We are all Jeff Bezos

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We are all Jeff Bezos

As much of the world continues to hunker down at home in response to COVID-19, threat actors continue to find ways of exploiting the crisis to gather sensitive and valuable information from individuals. But while we’re busy making sure that our primary computers and cloud-based accounts are locked down, it’s often the devices we least suspect – our smartphones – that provide the opening that hackers need. The 2018 hacking of Jeff Bezos’s iPhone X, perhaps the most famous example of smartphone hacking, provides an important reminder that these most personal of devices should be used with appropriate caution, especially in this time of upheaval.

In January, an investigation into the Bezos hack found that his phone had most likely been attacked after he received a WhatsApp message from the account of Mohammad bin Salman, the crown prince of Saudi Arabia. With powerful spyware installed on Bezos’s smartphone, the threat actors responsible were likely able to access just about any information on it – from text messages to location data – and also surreptitiously initiate audio and video recordings using the device’s cameras and microphones. To me and many other observers, revelations around the Bezos hack have laid bare an important truth about commercial smartphones: that if the phone of the world’s richest person can get compromised, everybody’s mobile device is fair game.

At the same time, it can be tempting to see the Bezos incident as confirmation that only the rich and powerful need to worry about being targeted by resourceful threat actors. In Bezos’s case, it’s possible that he was targeted because of his ownership of The Washington Post, which has been critical of the kingdom’s repression against activists and dissidents. It’s also possible that the hack was an act of corporate espionage designed to get information about whether Bezos’s Amazon was planning on establishing a major Amazon Web Services center in Saudi Arabia.

But recent history has shown that you need not be a captain of industry or a high-level government leader to be a victim of spyware or other forms of targeted smartphone hacking at the hands of a determined adversary. You can be a journalist who writes unflattering stories about the powerful. You can be a satirist known for punching up. You can be a researcher for a non-governmental organization that frequently rankles governments. You can be a television personality. You can be a child who happens to be related to a person of interest. You can be selected seemingly at random.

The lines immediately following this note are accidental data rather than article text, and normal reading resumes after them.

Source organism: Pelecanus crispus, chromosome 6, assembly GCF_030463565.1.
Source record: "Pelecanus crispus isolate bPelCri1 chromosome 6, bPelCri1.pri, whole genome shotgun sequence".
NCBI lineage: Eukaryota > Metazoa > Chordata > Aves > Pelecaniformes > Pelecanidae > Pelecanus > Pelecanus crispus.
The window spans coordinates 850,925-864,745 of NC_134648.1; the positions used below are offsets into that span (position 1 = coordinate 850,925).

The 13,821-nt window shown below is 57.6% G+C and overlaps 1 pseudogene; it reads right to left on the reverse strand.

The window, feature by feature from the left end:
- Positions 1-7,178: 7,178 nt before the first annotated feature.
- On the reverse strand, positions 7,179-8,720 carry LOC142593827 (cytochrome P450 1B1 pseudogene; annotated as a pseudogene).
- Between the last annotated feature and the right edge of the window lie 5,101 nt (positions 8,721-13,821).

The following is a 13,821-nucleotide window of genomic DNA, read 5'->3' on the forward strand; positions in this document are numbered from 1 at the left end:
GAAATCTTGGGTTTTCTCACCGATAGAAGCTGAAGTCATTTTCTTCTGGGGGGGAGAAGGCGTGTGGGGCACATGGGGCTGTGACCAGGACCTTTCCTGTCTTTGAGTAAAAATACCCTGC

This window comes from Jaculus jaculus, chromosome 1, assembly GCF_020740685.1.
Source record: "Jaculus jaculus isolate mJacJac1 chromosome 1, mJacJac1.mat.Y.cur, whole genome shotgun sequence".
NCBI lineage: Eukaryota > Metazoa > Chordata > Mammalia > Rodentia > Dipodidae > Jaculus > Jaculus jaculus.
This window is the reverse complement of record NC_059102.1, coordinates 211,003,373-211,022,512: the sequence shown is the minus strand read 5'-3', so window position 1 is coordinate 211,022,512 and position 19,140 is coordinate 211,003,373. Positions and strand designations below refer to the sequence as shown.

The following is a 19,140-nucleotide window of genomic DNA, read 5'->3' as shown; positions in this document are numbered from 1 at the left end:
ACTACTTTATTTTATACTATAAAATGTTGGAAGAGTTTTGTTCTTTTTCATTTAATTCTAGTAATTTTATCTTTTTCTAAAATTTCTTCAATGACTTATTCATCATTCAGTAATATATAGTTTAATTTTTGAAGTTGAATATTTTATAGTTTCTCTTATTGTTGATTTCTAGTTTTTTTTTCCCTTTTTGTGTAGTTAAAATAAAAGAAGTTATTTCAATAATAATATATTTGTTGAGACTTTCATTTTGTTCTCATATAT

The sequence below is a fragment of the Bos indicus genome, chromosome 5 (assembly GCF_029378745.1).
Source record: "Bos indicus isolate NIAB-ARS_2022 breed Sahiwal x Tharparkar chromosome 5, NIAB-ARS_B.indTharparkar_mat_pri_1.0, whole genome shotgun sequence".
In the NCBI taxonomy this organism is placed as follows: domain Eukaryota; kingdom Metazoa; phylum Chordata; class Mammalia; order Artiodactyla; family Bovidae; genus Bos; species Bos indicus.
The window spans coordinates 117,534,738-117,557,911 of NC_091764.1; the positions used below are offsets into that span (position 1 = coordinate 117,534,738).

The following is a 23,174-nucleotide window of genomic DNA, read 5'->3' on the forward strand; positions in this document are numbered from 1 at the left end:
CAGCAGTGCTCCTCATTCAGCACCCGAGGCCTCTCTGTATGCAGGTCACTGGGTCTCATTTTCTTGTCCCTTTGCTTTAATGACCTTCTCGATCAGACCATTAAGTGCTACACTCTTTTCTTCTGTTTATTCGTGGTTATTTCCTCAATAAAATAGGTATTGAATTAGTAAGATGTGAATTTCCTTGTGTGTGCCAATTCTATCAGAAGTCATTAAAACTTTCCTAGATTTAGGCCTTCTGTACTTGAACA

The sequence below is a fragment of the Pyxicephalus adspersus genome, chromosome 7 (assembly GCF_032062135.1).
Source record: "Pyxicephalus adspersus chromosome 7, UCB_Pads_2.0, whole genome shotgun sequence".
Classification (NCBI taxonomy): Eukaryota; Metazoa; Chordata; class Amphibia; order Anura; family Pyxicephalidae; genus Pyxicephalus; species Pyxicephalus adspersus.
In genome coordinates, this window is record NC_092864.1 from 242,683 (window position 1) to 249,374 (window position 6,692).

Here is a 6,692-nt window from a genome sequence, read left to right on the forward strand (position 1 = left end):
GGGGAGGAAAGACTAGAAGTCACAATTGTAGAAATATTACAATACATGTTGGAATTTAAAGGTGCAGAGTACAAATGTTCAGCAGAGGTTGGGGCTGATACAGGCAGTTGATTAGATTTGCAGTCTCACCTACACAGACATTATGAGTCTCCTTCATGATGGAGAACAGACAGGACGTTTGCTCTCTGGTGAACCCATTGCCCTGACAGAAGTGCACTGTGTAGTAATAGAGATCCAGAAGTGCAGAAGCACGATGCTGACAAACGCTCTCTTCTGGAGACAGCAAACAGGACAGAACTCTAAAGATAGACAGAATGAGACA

And while the spyware used to snare Bezos was in all likelihood a top-of-the-line, commercially available offering from one of the many cyberarms dealers operating around the globe, the truth is that there are a number of ways for these types of tools to be made available to a larger audience. Intelligence-grade exploits can be leaked, as was the case with the NSA’s EternalBlue and the CIA’s Hive, giving everyday hackers access to powerful capabilities. It’s also not uncommon for highly capable hacking tools shared within developer forums and code repositories for educational purposes to be repurposed for real-world attacks. And on the commercial side, a loose regulatory environment for offensive hacking tools means that spying frequently occurs on targets far outside the scope of normal government investigations, even crossing borders.

I write this not to scare you – there’s already far too much fear-mongering in the world of security – but because I want to shatter what I believe is a collective complacency when it comes to mobile security. This complacency comes from many places. Partly it’s because smartphones are highly personal extensions of ourselves, so enmeshed in our day-to-day lives that the thought of compromise may seem foreign. Partly it’s because mobile security is largely handled by smartphone makers through the operating system, creating an “out of sight, out of mind” mentality. And partly it’s because it’s easy to forget that the devices we use for texting and playing games are indeed incredibly powerful computers with the ability to collect and store loads of valuable information.

If you’re concerned about being targeted, experts recommend bolstering your defenses at both the software level (by keeping your phone’s operating system up to date) and the human level (by staying vigilant against requests to download malicious files or open untrustworthy links). But as the Bezos hack shows, even a tech-savvy person using the best software-based security on the market can only do so much in the face of the most sophisticated threats.

Cybersecurity is one of the defining issues of our time, and it will continue to grow in importance as our lives become increasingly digital and mobile. The ExoComputer concept promises to give users the ability to fight back against technology’s worst features. Today’s technologists have only started to scratch the surface of what this new technology can do for the everyday smartphone user. We can only hope that the future holds a safer digital world for every individual citizen.

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